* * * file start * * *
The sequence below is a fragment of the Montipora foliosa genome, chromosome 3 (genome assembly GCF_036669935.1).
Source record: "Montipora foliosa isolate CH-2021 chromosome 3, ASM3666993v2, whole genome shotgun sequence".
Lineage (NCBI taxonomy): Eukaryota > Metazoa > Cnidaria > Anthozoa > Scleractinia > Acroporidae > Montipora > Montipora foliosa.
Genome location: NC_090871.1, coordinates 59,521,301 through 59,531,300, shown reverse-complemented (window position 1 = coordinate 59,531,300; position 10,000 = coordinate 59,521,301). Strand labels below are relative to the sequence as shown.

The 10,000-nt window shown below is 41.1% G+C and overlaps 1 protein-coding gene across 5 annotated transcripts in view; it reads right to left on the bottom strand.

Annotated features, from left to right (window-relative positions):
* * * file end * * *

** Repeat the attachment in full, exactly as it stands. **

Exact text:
The sequence below is a fragment of the Montipora foliosa genome, chromosome 3 (genome assembly GCF_036669935.1).
Source record: "Montipora foliosa isolate CH-2021 chromosome 3, ASM3666993v2, whole genome shotgun sequence".
Lineage (NCBI taxonomy): Eukaryota > Metazoa > Cnidaria > Anthozoa > Scleractinia > Acroporidae > Montipora > Montipora foliosa.
Genome location: NC_090871.1, coordinates 59,521,301 through 59,531,300, shown reverse-complemented (window position 1 = coordinate 59,531,300; position 10,000 = coordinate 59,521,301). Strand labels below are relative to the sequence as shown.

The 10,000-nt window shown below is 41.1% G+C and overlaps 1 protein-coding gene across 5 annotated transcripts in view; it reads right to left on the bottom strand.

Annotated features, from left to right (window-relative positions):